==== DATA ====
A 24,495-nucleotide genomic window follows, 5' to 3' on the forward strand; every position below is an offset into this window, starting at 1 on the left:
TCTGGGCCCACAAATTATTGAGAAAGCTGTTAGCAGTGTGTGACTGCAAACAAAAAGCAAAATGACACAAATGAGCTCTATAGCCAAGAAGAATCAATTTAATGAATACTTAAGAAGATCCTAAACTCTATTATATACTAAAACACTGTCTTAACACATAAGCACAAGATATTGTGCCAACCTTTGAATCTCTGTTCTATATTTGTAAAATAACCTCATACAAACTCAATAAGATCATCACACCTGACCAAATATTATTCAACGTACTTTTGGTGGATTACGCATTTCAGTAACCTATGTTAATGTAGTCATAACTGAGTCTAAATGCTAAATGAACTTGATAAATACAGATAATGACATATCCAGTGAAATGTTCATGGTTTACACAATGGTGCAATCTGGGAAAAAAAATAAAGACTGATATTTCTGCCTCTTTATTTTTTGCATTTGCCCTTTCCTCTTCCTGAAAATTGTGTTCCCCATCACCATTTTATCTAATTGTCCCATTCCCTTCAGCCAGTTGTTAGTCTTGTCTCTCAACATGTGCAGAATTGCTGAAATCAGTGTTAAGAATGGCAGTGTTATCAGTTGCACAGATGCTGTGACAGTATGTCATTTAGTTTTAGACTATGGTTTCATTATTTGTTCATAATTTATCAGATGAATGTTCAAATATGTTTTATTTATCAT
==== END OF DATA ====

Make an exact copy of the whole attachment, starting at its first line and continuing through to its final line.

A 24,495-nucleotide genomic window follows, 5' to 3' on the forward strand; every position below is an offset into this window, starting at 1 on the left:
TCTGGGCCCACAAATTATTGAGAAAGCTGTTAGCAGTGTGTGACTGCAAACAAAAAGCAAAATGACACAAATGAGCTCTATAGCCAAGAAGAATCAATTTAATGAATACTTAAGAAGATCCTAAACTCTATTATATACTAAAACACTGTCTTAACACATAAGCACAAGATATTGTGCCAACCTTTGAATCTCTGTTCTATATTTGTAAAATAACCTCATACAAACTCAATAAGATCATCACACCTGACCAAATATTATTCAACGTACTTTTGGTGGATTACGCATTTCAGTAACCTATGTTAATGTAGTCATAACTGAGTCTAAATGCTAAATGAACTTGATAAATACAGATAATGACATATCCAGTGAAATGTTCATGGTTTACACAATGGTGCAATCTGGGAAAAAAAATAAAGACTGATATTTCTGCCTCTTTATTTTTTGCATTTGCCCTTTCCTCTTCCTGAAAATTGTGTTCCCCATCACCATTTTATCTAATTGTCCCATTCCCTTCAGCCAGTTGTTAGTCTTGTCTCTCAACATGTGCAGAATTGCTGAAATCAGTGTTAAGAATGGCAGTGTTATCAGTTGCACAGATGCTGTGACAGTATGTCATTTAGTTTTAGACTATGGTTTCATTATTTGTTCATAATTTATCAGATGAATGTTCAAATATGTTTTATTTATCAT